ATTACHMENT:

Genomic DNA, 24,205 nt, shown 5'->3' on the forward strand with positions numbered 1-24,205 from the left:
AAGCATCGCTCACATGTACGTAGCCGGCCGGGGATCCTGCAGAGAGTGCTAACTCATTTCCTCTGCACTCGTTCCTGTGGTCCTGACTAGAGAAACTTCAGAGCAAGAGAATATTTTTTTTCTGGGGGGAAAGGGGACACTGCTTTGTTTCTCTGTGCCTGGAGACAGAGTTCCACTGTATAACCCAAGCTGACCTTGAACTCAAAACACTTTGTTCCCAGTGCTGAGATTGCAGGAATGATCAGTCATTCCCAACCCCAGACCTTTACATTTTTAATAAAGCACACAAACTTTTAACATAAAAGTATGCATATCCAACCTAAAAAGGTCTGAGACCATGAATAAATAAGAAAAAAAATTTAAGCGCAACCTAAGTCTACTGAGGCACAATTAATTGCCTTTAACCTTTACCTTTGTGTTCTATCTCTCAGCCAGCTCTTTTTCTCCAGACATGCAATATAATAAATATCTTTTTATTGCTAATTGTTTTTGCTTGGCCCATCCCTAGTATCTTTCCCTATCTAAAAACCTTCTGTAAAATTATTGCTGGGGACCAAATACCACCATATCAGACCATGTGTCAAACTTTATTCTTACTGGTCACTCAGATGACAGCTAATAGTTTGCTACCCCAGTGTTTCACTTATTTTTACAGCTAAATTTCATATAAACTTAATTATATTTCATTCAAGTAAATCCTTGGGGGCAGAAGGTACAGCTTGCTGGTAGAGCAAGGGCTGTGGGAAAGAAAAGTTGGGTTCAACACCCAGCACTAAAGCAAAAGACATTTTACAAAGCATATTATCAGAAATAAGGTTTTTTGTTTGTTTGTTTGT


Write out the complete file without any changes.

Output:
Genomic DNA, 24,205 nt, shown 5'->3' on the forward strand with positions numbered 1-24,205 from the left:
AAGCATCGCTCACATGTACGTAGCCGGCCGGGGATCCTGCAGAGAGTGCTAACTCATTTCCTCTGCACTCGTTCCTGTGGTCCTGACTAGAGAAACTTCAGAGCAAGAGAATATTTTTTTTCTGGGGGGAAAGGGGACACTGCTTTGTTTCTCTGTGCCTGGAGACAGAGTTCCACTGTATAACCCAAGCTGACCTTGAACTCAAAACACTTTGTTCCCAGTGCTGAGATTGCAGGAATGATCAGTCATTCCCAACCCCAGACCTTTACATTTTTAATAAAGCACACAAACTTTTAACATAAAAGTATGCATATCCAACCTAAAAAGGTCTGAGACCATGAATAAATAAGAAAAAAAATTTAAGCGCAACCTAAGTCTACTGAGGCACAATTAATTGCCTTTAACCTTTACCTTTGTGTTCTATCTCTCAGCCAGCTCTTTTTCTCCAGACATGCAATATAATAAATATCTTTTTATTGCTAATTGTTTTTGCTTGGCCCATCCCTAGTATCTTTCCCTATCTAAAAACCTTCTGTAAAATTATTGCTGGGGACCAAATACCACCATATCAGACCATGTGTCAAACTTTATTCTTACTGGTCACTCAGATGACAGCTAATAGTTTGCTACCCCAGTGTTTCACTTATTTTTACAGCTAAATTTCATATAAACTTAATTATATTTCATTCAAGTAAATCCTTGGGGGCAGAAGGTACAGCTTGCTGGTAGAGCAAGGGCTGTGGGAAAGAAAAGTTGGGTTCAACACCCAGCACTAAAGCAAAAGACATTTTACAAAGCATATTATCAGAAATAAGGTTTTTTGTTTGTTTGTTTGT